Types of wedding ceremonies
There are lots of different types of wedding ceremonies, so it is worth doing plenty of research to ensure both you and your wedding venue are eligible for the ceremony that you want. There are many factors you need to consider, such as your religion, sexuality, budget and venues’ legal licenses.
Church wedding ceremonies
Wedding ceremonies are experiencing a time of change. While a church wedding was once the norm, today less than half of UK couples have church wedding ceremonies. For some, it is because they don’t usually go to church and feel it would be hypocritical to marry there. For others, it is because one of the parties to be married is divorced, and therefore can’t have a church wedding.
Churches have fought back over the past few years. Couples are no longer restricted to getting married in their local church, and, depending on the vicar’s discretion, you can have a church ceremony in any church to which you can prove an association, for example, the church where you grew up or regularly attended at a particular point in your life.
Civil wedding ceremonies
At present more than half of marrying couples in the UK have a civil ceremony. Registrars perform and an assistant who documents the wedding. The civil ceremony can be held in either a registry office or an approved wedding venue. You can marry any day of the week, but there may be restrictions on time.
For those wanting a wedding ceremony in an unusual or unlicensed venue, it might be necessary to have the civil ceremony at a register office either before or after, to ensure all the legalities of the wedding.
The Civil Partnership Act 2004 introduced civil partnerships in the UK to grant same-sex couples rights and responsibilities similar to civil marriage. However, in 2013, The Marriage (Same Sex Couples) Act was introduced to allow same-sex civil ceremonies. This saw civil partnerships become less popular with same-sex couples (the UK saw a 49% fall in civil partnerships by 2015.) There are some legal differences between the two, which you can see below.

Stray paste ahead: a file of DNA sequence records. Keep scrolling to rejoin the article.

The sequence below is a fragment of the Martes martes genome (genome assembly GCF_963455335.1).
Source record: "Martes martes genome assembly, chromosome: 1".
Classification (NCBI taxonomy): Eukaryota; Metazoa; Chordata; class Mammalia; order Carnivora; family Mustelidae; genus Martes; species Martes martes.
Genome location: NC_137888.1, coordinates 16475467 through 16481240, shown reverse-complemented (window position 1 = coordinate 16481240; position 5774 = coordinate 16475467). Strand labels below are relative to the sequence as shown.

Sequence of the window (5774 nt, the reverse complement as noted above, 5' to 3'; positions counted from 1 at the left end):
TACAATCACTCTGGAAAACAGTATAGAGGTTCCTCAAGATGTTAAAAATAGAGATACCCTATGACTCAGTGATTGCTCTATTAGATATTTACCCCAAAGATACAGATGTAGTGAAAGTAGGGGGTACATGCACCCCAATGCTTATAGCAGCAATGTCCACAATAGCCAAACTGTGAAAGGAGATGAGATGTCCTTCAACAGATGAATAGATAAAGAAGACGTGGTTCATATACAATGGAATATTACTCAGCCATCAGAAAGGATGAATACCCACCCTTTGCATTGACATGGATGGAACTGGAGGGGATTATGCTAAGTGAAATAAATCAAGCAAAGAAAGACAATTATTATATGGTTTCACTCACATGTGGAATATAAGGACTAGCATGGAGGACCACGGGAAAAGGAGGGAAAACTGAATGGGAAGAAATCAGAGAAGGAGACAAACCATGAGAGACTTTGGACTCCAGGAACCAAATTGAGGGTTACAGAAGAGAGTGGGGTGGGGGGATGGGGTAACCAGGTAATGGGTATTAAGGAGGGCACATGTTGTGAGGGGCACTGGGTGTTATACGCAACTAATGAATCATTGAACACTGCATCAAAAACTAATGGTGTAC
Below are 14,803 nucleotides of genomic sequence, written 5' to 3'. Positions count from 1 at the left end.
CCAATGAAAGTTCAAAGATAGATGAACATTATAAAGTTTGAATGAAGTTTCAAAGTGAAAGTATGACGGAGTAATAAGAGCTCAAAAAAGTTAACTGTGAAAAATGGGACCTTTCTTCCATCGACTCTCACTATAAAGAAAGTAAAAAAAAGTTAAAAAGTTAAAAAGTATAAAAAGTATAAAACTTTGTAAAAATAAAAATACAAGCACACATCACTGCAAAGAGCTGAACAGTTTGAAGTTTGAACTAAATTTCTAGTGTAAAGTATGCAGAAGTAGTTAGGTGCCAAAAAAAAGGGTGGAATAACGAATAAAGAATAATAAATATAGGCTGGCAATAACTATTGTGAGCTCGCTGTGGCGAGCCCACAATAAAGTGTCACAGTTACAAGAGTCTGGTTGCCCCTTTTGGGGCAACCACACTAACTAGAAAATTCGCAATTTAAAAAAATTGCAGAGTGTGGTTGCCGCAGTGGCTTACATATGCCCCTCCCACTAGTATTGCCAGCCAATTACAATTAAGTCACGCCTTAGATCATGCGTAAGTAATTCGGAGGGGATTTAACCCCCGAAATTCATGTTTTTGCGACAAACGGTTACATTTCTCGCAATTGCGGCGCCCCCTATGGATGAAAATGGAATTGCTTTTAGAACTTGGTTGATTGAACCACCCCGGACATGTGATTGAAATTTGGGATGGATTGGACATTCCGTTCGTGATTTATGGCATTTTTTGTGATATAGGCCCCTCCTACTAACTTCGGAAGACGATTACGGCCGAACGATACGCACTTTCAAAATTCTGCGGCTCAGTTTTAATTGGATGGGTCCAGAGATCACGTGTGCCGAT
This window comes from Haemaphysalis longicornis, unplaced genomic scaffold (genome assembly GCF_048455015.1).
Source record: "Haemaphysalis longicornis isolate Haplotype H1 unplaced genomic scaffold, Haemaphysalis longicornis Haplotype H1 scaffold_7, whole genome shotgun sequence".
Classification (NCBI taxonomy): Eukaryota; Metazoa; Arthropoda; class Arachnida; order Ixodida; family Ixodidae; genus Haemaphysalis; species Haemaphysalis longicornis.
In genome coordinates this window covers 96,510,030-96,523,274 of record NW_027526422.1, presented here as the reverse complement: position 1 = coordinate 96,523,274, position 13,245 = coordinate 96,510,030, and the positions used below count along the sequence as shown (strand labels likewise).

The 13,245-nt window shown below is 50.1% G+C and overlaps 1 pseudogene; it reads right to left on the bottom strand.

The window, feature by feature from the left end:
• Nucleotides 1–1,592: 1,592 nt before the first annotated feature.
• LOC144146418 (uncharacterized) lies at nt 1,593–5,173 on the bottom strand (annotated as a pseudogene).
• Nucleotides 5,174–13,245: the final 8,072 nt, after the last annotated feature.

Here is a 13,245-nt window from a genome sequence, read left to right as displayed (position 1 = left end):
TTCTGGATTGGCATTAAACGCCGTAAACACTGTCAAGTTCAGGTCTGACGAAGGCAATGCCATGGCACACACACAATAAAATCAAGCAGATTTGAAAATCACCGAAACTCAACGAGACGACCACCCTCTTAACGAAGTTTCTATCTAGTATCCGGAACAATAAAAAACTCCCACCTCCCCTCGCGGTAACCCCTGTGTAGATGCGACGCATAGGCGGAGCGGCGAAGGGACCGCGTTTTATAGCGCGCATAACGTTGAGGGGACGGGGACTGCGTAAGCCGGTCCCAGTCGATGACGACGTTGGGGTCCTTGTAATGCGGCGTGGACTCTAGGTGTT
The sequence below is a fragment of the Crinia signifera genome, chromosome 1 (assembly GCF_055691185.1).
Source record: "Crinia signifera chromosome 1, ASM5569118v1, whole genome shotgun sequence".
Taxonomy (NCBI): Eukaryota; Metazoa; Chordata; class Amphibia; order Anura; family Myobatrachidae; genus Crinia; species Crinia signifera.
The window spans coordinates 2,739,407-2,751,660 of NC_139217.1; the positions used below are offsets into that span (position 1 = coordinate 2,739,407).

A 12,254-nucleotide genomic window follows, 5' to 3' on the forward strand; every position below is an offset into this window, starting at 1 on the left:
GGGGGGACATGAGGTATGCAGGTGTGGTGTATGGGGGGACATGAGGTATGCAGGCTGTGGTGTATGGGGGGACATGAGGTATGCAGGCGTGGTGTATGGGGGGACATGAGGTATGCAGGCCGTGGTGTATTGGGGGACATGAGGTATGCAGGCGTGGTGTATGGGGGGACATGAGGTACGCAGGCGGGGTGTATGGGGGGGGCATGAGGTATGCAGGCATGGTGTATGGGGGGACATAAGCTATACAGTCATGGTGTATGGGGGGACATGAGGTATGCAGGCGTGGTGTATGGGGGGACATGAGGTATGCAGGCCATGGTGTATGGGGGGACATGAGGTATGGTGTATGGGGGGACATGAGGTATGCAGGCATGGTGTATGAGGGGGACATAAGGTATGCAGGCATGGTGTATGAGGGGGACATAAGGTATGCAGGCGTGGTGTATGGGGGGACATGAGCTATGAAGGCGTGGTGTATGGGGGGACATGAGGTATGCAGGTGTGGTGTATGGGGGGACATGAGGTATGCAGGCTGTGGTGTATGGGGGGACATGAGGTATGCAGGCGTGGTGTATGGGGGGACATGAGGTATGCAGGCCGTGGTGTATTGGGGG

Humanist wedding ceremonies
Humanist and spiritual ceremonies allow you to have a ceremony without the strict rules and legalities or a civil ceremony. You can include elements of any religion and have as many or as few readings or songs as you like. You can also marry in any location you like – however, this will not be legally binding. If you wish your marriage to be legal, it must be combined with a civil ceremony at a later date.
If you want to marry abroad, the country you choose will determine the legalities of your ceremony. We recommend doing plenty of research on your chosen wedding destination, as you may need to be resident in the country for a set number of days before you can hold a legal ceremony there.
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